of the ultrasound and draw conclusions from that.

Be that as it may,  there are many ways wood can become unsound,  without "losing mass", as you claim.
Title: Re: Density sensor of solids
Post by: Arnoldo on Apr 24, 2019, 03:55 am
In thinking about this and some of my knowledge about materials, it seems to me a great deal of information about the density of material could be derived from sound waves. The frequency of sound traveling through dense material is different than when moving through lighter weight material. For example, we already know sound waves move faster through dense material. Also, working with various acoustic material, we know that spongy material absorbs sound. Higher density sponge rubber, for example, has a sound deadening effect while hard material can have a completely different sound response. Playing around with different frequencies and volume of vibrations through different materials, you could establish a record of the condition - density - of the material.

Suppose you might attach a piezo element to a piece of wood and cause it to vibrate at say, 20 kHz. By recording the vibration frequency and volume at some set distance from the emitter, through the material with a microphone or vibration sensor, you could conceivably establish a record of how the material might change over time. In speculating about it, fresh, 10% moist oak might have a readable difference if it were dried to 5%, or soaked to 15%. One could conceivably test a sample of dry-rotted wood or termite infested wood with the same device and eventually establish some sort of background record that would let you alert to the actual condition of the material in question. I know for a fact that wet wood transmits vibrations in an entirely different way than dry, so this method could establish "test points" in a structure to determine if the wood is suffering intermittent or continuous wetting in place that might be hidden from easy inspection, thus pinpointing serious conditions before they become a more extensive problem.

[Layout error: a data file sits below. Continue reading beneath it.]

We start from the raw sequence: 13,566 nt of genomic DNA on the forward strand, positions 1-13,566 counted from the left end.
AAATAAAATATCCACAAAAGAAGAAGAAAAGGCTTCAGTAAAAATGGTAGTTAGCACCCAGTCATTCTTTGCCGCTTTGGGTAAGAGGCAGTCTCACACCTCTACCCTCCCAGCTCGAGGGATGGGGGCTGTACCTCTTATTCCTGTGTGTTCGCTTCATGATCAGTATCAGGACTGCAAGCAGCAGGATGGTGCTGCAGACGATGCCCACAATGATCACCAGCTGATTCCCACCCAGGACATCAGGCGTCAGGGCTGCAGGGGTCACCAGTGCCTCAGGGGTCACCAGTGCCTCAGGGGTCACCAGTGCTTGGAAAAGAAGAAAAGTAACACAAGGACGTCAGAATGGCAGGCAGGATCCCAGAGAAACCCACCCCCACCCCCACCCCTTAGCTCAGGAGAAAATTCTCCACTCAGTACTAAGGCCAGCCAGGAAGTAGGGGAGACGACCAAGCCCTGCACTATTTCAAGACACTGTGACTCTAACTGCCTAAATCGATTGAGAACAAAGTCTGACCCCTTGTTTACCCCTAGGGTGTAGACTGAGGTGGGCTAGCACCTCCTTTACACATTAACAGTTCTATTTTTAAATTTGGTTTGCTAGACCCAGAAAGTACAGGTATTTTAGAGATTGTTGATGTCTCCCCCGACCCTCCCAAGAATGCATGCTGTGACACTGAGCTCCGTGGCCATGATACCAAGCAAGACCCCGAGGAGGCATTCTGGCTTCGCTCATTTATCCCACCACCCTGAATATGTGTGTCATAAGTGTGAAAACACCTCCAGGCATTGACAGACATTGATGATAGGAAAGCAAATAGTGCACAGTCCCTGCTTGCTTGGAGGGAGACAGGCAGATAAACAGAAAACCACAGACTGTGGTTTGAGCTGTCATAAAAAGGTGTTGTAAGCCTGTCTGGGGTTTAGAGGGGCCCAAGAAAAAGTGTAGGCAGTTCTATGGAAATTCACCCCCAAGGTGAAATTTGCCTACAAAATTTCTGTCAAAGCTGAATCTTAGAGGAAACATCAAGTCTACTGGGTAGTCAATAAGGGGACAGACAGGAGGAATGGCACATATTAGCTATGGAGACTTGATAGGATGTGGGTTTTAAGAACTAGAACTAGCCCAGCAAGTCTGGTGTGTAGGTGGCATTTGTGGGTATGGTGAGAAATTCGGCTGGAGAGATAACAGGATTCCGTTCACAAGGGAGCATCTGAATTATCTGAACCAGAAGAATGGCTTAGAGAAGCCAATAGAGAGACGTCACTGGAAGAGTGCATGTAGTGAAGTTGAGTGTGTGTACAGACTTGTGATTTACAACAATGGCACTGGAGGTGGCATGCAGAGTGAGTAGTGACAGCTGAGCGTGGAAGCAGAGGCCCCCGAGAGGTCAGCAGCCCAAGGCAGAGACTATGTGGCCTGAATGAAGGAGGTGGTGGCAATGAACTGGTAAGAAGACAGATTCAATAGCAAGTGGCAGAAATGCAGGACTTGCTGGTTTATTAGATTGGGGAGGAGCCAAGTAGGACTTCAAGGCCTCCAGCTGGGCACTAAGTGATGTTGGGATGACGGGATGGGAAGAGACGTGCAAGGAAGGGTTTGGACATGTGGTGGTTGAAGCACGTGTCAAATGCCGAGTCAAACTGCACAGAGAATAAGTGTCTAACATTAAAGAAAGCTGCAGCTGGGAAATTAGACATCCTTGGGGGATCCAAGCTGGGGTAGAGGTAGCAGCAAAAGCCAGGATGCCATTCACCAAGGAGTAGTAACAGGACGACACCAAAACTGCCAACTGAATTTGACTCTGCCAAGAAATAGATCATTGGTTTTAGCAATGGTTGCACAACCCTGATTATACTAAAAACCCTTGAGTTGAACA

Just a thought.